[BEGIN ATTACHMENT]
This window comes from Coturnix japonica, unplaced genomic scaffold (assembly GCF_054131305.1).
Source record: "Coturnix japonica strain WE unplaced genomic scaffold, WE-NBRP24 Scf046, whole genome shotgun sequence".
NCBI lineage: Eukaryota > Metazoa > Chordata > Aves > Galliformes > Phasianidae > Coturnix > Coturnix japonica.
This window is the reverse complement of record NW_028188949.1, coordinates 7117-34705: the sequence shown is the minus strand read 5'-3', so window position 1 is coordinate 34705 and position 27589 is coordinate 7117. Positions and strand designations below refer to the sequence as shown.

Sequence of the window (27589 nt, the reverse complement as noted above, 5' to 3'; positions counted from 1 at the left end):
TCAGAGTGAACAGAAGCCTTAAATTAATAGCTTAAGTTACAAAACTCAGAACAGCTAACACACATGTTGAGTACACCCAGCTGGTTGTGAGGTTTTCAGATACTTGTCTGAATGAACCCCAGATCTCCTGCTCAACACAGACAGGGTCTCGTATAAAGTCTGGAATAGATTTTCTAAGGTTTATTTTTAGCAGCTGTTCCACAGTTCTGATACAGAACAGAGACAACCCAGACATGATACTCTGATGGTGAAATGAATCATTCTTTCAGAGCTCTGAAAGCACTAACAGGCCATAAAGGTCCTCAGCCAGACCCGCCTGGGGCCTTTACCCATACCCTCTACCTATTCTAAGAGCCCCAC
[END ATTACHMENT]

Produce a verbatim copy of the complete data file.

This window comes from Coturnix japonica, unplaced genomic scaffold (assembly GCF_054131305.1).
Source record: "Coturnix japonica strain WE unplaced genomic scaffold, WE-NBRP24 Scf046, whole genome shotgun sequence".
NCBI lineage: Eukaryota > Metazoa > Chordata > Aves > Galliformes > Phasianidae > Coturnix > Coturnix japonica.
This window is the reverse complement of record NW_028188949.1, coordinates 7117-34705: the sequence shown is the minus strand read 5'-3', so window position 1 is coordinate 34705 and position 27589 is coordinate 7117. Positions and strand designations below refer to the sequence as shown.

Sequence of the window (27589 nt, the reverse complement as noted above, 5' to 3'; positions counted from 1 at the left end):
TCAGAGTGAACAGAAGCCTTAAATTAATAGCTTAAGTTACAAAACTCAGAACAGCTAACACACATGTTGAGTACACCCAGCTGGTTGTGAGGTTTTCAGATACTTGTCTGAATGAACCCCAGATCTCCTGCTCAACACAGACAGGGTCTCGTATAAAGTCTGGAATAGATTTTCTAAGGTTTATTTTTAGCAGCTGTTCCACAGTTCTGATACAGAACAGAGACAACCCAGACATGATACTCTGATGGTGAAATGAATCATTCTTTCAGAGCTCTGAAAGCACTAACAGGCCATAAAGGTCCTCAGCCAGACCCGCCTGGGGCCTTTACCCATACCCTCTACCTATTCTAAGAGCCCCAC